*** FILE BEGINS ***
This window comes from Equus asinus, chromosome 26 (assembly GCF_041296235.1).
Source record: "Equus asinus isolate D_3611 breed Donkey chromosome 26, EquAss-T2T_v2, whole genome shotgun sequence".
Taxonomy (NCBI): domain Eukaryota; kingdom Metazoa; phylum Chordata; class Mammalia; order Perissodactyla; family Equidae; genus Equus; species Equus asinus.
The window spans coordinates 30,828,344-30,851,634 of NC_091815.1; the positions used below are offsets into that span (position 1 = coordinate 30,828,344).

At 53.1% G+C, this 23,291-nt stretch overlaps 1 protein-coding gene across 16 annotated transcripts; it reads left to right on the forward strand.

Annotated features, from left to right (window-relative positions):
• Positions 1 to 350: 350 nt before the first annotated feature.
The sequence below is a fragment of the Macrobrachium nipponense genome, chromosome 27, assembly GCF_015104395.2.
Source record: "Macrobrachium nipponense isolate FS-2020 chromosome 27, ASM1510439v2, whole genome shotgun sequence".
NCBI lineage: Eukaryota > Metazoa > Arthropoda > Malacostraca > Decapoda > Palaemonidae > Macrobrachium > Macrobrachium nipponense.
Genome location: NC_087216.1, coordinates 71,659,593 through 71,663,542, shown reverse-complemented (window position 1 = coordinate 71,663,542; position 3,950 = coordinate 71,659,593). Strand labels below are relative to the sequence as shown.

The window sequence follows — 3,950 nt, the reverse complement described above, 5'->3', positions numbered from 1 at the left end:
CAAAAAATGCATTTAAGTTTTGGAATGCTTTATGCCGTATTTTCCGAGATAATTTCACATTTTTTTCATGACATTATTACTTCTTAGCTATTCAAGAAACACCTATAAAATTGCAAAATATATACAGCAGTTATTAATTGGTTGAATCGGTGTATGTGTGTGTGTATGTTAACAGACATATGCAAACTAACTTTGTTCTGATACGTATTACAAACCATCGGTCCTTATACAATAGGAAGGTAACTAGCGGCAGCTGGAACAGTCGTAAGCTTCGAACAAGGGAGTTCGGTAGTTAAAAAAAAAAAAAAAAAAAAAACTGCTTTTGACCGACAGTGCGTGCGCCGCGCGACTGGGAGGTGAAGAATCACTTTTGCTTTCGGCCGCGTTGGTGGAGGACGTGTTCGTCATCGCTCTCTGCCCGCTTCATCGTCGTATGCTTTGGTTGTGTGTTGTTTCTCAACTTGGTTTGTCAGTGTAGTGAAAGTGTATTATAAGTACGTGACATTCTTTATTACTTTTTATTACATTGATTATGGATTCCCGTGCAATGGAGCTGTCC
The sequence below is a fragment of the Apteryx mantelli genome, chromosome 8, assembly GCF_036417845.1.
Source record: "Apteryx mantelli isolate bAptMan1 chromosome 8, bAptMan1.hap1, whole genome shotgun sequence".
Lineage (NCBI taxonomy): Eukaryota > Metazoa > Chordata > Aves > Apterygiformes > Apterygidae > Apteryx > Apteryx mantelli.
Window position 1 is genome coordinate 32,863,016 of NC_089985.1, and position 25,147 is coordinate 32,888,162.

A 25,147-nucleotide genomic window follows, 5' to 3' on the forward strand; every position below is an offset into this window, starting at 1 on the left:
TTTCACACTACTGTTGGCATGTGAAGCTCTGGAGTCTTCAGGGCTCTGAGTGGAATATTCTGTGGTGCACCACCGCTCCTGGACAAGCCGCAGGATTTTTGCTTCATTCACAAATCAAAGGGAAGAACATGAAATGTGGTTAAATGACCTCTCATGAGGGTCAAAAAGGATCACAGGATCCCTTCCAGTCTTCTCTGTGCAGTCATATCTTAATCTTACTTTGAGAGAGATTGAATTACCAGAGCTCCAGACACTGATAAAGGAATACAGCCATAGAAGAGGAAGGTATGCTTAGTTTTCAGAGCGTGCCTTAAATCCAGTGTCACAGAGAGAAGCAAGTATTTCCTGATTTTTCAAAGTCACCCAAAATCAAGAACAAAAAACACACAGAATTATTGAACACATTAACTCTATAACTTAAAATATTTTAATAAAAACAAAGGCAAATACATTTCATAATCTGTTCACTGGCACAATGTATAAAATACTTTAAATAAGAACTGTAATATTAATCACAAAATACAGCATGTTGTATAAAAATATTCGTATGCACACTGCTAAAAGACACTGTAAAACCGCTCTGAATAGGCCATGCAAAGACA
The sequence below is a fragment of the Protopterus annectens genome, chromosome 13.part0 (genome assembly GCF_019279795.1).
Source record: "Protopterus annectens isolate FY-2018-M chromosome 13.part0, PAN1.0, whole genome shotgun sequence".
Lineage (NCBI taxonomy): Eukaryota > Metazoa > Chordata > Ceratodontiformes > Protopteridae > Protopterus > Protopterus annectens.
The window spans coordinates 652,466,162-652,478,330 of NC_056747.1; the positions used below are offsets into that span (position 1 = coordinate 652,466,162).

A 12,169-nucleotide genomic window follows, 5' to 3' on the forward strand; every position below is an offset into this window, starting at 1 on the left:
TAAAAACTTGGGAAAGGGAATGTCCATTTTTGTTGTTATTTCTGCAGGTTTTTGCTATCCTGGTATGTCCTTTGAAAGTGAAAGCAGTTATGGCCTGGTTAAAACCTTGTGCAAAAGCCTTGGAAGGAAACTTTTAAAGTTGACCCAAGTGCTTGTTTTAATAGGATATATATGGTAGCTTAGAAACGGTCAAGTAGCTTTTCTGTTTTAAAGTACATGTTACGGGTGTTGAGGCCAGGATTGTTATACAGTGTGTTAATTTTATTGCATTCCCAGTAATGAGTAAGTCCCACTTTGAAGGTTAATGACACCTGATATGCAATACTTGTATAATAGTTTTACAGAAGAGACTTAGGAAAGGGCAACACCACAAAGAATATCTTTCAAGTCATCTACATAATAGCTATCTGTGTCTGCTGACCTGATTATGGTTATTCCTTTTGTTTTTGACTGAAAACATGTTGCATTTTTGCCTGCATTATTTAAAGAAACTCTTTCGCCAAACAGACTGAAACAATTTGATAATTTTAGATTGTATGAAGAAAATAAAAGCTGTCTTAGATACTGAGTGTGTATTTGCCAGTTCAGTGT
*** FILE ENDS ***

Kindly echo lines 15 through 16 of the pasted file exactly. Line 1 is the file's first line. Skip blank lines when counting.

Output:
Source record: "Apteryx mantelli isolate bAptMan1 chromosome 8, bAptMan1.hap1, whole genome shotgun sequence".
Lineage (NCBI taxonomy): Eukaryota > Metazoa > Chordata > Aves > Apterygiformes > Apterygidae > Apteryx > Apteryx mantelli.